On 10 October 1971, Muhammad Ali took to the stage in front of a full house at LSE’s Old Theatre. His trip to London was part of a European and the Middle Eastern boxing tour, but he spoke to the audience at LSE about boxing, Black Power and politics.
This issue of the Beaver, the LSE Students’ Union newspaper, is dated 28 October 1971 and features a review of the talk on the front and back pages. Back copies of the Beaver are available in LSE’s Digital Library.
Were you in the audience at the Old Theatre for Muhammad Ali’s visit? Did you produce this report for the Beaver? Or were you involved in LSE Festival ’71? We’d love to hear from you in the comments box below.
Find the full issue of the Beaver, 28 October 1971
I was in that audience on a day I will never forget. Ali’s persona dominated and charmed those present though his views on racial segregation were not so popular. I recall he offered a fistful of cash to anyone who could cite an example of interbreeding from the animal kingdom. I was tempted to call out Labradors and Alsatians but my nerve failed me. Being in the same room as the greatest sportsman of all time and the greatest personality of the 20th century was a joy and a privilege
I was in the audience, I remember his massive presence filling the stage.. Some of his views were very unpalatable, but he was my boxing hero and I was star struck.
I was also in the audience. He was a remarkable speaker. Never used notes, just spoke from the heart. As he left coming out of the main doors of the old theatre I was surprised at just how enormous he was. I thrust a hand out and he grasped it shaking my hand. Great moment.
I still remember that day when on my invitation he came to LSE ( I brought him from the hotel) to make the speech. I went to the hotel to get him with my younger brother Ijaz Hashmi. I remember him telling me – you have to drag me to the stag and if i am lost in the crowd I will not be able to reach.
I can be seen in the first picture standing besides Muhammad Ali in black suit. I still remember every word he stated in the speech. He was a remarkable person. Such a remarkable legend.
Hi Afzaal, what an amazing story. I am a researcher at Manchester Metropolitan University, and I have just started a project documenting Muhammad Ali’s visits to the UK. I am particularly interested in hearing from the perspectives of people who met Muhammad, or who were heavily influenced by Muhammad. Muhammad’s visit to the LSE is a great story. Would it be possible to get in touch with you at all to speak more about this? My email is firstname.lastname@example.org – if you are interested and could send me an email about this, that would be brilliant.
I was in the audience that day. His visit was eagerly anticipated by everyone – not least me – and from memory not only was the Old Theatre full, but there was a relay to the New Theatre, and I think there were some additional relays such was the popularity of the visit.
It was not long after he had changed his name as part of adopting some pretty radical views. He came on stage and advocated what was effectively apartheid – a completely separate area within the USA for black people to live.
Not surprisingly this went down like a lead balloon with the audience, nearly 100% of whom were anti-apartheid, and many of whom had been protesters against the 1970 Springbok tour only the year before. Apparently this reaction also occurred in several other universities across Europe at which he spoke.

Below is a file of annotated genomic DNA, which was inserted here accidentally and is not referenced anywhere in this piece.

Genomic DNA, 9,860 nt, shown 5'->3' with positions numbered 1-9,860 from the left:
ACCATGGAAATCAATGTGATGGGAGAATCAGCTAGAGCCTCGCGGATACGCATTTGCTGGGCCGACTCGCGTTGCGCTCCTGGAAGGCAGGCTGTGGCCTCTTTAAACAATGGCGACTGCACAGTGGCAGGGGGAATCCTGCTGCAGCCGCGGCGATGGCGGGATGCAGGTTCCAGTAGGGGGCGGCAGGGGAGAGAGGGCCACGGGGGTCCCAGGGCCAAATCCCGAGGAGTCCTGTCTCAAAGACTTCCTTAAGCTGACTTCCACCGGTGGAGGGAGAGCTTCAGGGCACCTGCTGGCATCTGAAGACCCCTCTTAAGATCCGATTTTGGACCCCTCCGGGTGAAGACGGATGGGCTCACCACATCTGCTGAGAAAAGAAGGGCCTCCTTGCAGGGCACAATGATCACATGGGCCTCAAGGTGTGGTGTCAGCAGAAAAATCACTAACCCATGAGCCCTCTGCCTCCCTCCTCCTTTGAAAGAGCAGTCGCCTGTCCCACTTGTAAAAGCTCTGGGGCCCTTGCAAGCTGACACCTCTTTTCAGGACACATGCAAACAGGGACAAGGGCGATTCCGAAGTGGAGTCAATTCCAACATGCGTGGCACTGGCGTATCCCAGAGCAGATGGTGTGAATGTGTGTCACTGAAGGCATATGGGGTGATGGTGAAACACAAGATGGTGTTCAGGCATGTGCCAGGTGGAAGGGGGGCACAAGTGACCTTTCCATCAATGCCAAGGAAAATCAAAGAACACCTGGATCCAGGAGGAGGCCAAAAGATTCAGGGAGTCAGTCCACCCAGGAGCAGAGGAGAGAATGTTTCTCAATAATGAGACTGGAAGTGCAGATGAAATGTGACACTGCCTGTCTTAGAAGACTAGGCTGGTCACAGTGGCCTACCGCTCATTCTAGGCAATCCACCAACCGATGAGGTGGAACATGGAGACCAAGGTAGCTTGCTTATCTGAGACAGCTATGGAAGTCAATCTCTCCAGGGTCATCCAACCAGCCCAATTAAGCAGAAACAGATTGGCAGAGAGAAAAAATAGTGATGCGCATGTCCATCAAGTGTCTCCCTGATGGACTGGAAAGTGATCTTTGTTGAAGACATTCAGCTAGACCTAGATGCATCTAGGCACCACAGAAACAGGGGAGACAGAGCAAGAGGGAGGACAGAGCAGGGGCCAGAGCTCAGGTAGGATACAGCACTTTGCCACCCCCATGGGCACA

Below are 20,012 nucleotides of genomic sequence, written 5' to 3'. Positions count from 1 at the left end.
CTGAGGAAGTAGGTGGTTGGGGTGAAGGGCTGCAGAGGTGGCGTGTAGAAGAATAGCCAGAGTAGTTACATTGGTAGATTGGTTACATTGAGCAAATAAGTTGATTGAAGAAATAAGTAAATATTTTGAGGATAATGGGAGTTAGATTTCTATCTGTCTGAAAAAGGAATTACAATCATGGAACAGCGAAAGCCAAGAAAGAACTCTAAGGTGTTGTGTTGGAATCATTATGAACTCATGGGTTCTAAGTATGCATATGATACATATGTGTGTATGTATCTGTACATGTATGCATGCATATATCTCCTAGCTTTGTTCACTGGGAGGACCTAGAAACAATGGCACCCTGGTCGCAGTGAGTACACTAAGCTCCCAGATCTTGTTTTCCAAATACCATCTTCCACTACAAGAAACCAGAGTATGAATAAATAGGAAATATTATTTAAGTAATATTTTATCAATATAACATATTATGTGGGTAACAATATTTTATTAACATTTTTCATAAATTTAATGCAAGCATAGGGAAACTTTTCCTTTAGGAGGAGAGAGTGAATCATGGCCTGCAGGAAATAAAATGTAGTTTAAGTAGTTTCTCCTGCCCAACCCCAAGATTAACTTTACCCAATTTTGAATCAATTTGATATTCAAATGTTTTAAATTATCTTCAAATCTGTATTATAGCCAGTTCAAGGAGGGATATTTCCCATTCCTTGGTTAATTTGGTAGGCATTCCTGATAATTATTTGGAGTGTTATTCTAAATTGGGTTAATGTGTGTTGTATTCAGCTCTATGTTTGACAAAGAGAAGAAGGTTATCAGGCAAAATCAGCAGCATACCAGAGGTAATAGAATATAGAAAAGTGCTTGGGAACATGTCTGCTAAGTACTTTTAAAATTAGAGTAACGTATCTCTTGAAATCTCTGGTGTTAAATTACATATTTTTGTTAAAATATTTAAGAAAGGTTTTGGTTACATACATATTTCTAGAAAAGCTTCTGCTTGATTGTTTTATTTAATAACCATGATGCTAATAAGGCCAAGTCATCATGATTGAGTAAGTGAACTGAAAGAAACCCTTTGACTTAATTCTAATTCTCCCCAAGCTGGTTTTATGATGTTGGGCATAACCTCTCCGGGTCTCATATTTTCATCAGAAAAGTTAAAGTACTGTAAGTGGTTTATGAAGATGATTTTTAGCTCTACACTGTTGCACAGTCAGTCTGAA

Ali was a very likeable and intelligent man, and it is extremely interesting and comforting that he went back to the USA, reflected on his reception in Europe and came round to a very different mindset – a story that should be made known to every advocate of “no-platforming”.
I was in the audience. I agree with the other comments. The audience did not accept many of his views but loved him. Today he would probably be banned for his comments- what we would have missed. For me it was a real highlight at LSE. His charisma was immense. Although I was in the balcony when he swung his arms you almost ducked.
I have checked the BBC web site and his famous first interview with Parkinson was on his the 17th October 1971. My recollection was that his visit was immediately after the Parkinson show but the date given here is the 10th which was a Sunday. That can’t be right.
We were upstairs in the Refectory having something to and someone came in and said Mohamed Ali was going to speak in the Old Theatre downstairs. At first no one believed it. It was a joke but he persisted and so we headed down. We were in the balcony when he came on stage. He was the biggest guy I had ever seen. A huge presence. He talked without notes about his Islamic beliefs and advocated racial separation. He then recited a long poem he had written about the Attica prison riots. He then said he would take questions and the Chair of the Islamic Society asked that the questions were about his religion. Almost immediately the questions turned to boxing and someone asked “Why did you let Joe Frazier beat you?”. He sort of laughed it off. At the end as things were winding up Charlie Hope, a third year from Bury, Manchester, draped the LSE Festival t-shirt over him and that was when the picture was taken. The next summer in 1972 Charlie and I went to America together on a BUNACAMP trip. It was a very memorable year.
I was there too. Ali read – without notes – his poem about the Attica Prison riot. Astonishing. And it was Jon Blair- as I recall – who challenged Ali’s black separism , as advocated by the Nation of Islam. A hugely important figure of the 20th century for his sporting and political ‘prowess’.
He is the legend and my insipiration. I am a boxer and he is the idol for me. I would say he was faster then the speed of light.